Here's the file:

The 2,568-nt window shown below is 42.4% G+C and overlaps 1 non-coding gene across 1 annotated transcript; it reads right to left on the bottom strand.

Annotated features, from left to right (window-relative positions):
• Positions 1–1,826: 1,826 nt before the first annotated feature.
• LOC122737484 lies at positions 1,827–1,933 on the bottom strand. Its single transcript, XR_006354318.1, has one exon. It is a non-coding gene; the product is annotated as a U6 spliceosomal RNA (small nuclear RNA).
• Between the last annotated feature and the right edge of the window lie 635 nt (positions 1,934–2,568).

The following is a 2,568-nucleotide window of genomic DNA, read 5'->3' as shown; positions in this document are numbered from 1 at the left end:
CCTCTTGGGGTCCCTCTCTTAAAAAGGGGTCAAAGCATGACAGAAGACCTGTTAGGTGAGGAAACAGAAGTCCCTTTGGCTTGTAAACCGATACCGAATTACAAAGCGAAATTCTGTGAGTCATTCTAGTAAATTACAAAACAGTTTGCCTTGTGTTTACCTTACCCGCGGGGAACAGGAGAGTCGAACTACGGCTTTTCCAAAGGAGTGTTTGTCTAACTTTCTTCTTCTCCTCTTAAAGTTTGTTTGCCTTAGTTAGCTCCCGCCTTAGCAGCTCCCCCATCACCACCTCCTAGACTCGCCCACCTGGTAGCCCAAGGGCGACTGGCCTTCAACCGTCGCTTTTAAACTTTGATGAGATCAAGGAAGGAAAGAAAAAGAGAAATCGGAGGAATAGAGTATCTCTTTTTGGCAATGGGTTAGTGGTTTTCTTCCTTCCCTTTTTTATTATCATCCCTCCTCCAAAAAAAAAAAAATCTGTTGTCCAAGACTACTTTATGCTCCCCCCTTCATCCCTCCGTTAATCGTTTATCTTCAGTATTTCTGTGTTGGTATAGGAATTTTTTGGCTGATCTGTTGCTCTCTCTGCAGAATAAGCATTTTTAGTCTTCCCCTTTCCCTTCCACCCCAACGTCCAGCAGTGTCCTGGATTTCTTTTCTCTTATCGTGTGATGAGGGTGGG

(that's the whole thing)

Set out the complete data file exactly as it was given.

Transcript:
The 2,568-nt window shown below is 42.4% G+C and overlaps 1 non-coding gene across 1 annotated transcript; it reads right to left on the bottom strand.

Annotated features, from left to right (window-relative positions):
• Positions 1–1,826: 1,826 nt before the first annotated feature.
• LOC122737484 lies at positions 1,827–1,933 on the bottom strand. Its single transcript, XR_006354318.1, has one exon. It is a non-coding gene; the product is annotated as a U6 spliceosomal RNA (small nuclear RNA).
• Between the last annotated feature and the right edge of the window lie 635 nt (positions 1,934–2,568).

The following is a 2,568-nucleotide window of genomic DNA, read 5'->3' as shown; positions in this document are numbered from 1 at the left end:
CCTCTTGGGGTCCCTCTCTTAAAAAGGGGTCAAAGCATGACAGAAGACCTGTTAGGTGAGGAAACAGAAGTCCCTTTGGCTTGTAAACCGATACCGAATTACAAAGCGAAATTCTGTGAGTCATTCTAGTAAATTACAAAACAGTTTGCCTTGTGTTTACCTTACCCGCGGGGAACAGGAGAGTCGAACTACGGCTTTTCCAAAGGAGTGTTTGTCTAACTTTCTTCTTCTCCTCTTAAAGTTTGTTTGCCTTAGTTAGCTCCCGCCTTAGCAGCTCCCCCATCACCACCTCCTAGACTCGCCCACCTGGTAGCCCAAGGGCGACTGGCCTTCAACCGTCGCTTTTAAACTTTGATGAGATCAAGGAAGGAAAGAAAAAGAGAAATCGGAGGAATAGAGTATCTCTTTTTGGCAATGGGTTAGTGGTTTTCTTCCTTCCCTTTTTTATTATCATCCCTCCTCCAAAAAAAAAAAAATCTGTTGTCCAAGACTACTTTATGCTCCCCCCTTCATCCCTCCGTTAATCGTTTATCTTCAGTATTTCTGTGTTGGTATAGGAATTTTTTGGCTGATCTGTTGCTCTCTCTGCAGAATAAGCATTTTTAGTCTTCCCCTTTCCCTTCCACCCCAACGTCCAGCAGTGTCCTGGATTTCTTTTCTCTTATCGTGTGATGAGGGTGGG